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Near-Surface Hydraulic Fracture. Edition No. 1
VDM Publishing House, October 2009, Pages: 172
On April 30, 1999 an estimated 10,300 square meters of roof area collapsed at the Moonee Colliery longwall coal mine near Sydney, Australia. The collapse itself was not the problem; longwall coal mines are nearly always designed such that stabilization occurs through frequent caving events in the mined-out region behind the longwall face. The problem was that it occurred on a very large scale and without warning. A miner was injured when he was thrown by the resulting wind blast, and the mine was shut down contingent on mitigation of the hazard. The CSIRO Medal winning solution to this problem was to use hydraulic fracturing, applied for over 50 years for stimulating oil and gas production, to induce controlled caving of the roof rock. This development, as well as other new applications for environmental remediation and modelling the growth of magma-driven sills and laccoliths, motivated a new area of research aimed at understanding hydraulic fracture interaction with a nearby free surface. The work presented here comprises a detailed investigation into near-surface hydraulic fracture growth using analytical, numerical, and laboratory-scale experimental methods.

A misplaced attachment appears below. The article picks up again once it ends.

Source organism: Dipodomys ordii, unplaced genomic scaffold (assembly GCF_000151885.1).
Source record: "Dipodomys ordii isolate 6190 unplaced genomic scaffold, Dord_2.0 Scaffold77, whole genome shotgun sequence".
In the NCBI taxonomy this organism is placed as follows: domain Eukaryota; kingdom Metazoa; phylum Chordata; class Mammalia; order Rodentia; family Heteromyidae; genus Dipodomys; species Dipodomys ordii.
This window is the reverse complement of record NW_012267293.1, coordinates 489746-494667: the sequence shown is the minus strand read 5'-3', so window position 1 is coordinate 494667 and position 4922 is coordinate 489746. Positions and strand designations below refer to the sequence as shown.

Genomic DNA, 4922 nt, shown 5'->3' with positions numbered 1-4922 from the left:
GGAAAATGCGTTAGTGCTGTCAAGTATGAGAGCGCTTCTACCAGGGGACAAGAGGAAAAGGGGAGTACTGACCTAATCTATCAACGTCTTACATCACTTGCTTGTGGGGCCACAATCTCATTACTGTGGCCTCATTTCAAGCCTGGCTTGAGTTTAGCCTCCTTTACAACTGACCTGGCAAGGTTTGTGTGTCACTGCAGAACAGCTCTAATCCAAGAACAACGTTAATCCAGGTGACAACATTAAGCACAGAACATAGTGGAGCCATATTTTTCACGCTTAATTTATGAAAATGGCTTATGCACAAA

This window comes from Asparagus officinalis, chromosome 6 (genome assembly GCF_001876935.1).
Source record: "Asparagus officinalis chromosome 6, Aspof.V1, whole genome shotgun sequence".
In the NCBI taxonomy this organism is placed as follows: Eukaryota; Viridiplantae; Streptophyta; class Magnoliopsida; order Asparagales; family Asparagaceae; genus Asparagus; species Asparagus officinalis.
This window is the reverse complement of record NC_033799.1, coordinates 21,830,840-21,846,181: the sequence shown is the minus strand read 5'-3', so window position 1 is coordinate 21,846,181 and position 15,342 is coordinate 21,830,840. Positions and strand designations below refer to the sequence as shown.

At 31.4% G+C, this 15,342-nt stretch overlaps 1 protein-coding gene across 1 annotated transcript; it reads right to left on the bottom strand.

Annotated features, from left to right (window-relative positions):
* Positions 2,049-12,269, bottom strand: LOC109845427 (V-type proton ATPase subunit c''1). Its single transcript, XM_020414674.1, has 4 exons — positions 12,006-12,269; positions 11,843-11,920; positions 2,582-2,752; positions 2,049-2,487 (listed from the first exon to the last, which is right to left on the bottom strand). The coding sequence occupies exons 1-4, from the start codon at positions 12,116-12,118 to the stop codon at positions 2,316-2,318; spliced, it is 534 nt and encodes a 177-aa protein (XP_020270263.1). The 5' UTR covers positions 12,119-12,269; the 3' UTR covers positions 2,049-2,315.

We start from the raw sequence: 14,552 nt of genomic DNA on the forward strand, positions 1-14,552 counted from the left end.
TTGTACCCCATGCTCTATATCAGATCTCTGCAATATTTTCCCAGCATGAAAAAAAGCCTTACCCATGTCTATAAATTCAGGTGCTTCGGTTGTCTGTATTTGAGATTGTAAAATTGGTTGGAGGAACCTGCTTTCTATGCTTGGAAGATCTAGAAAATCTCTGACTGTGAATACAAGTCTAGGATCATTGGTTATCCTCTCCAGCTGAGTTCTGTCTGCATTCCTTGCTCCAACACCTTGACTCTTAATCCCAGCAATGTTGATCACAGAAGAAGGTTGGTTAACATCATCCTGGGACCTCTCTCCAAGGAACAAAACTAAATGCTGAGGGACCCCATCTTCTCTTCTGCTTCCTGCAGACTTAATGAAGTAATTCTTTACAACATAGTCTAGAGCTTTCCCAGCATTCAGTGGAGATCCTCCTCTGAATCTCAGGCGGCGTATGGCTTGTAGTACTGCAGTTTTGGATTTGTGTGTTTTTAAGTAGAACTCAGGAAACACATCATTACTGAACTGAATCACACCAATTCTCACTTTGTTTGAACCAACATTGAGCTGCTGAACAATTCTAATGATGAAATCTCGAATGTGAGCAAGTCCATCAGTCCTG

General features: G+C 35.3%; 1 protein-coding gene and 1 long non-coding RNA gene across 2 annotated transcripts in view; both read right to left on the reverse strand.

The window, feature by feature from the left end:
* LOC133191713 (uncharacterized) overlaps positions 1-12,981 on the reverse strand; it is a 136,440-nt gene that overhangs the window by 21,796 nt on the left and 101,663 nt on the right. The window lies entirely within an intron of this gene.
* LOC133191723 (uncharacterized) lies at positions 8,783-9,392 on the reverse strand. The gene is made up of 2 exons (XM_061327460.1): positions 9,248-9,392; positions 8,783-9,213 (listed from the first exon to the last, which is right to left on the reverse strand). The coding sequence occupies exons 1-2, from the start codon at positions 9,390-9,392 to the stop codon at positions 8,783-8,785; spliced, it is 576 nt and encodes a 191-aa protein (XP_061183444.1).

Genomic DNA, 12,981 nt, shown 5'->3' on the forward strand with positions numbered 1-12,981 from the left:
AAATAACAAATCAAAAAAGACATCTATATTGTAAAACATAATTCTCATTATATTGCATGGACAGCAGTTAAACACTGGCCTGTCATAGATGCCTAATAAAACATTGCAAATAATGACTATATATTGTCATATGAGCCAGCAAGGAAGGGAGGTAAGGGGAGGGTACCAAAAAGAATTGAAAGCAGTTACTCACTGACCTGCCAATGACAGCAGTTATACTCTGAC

Andrew Bunger is a Research Scientist with CSIRO Earth Science and Resource Engineering based in Melbourne, Australia. His research interests include hydraulic fracturing, fracture and poro-mechanics of rocks, and the mechanics of magmatic intrusion growth. He holds a PhD in Geological Engineering from the University of Minnesota.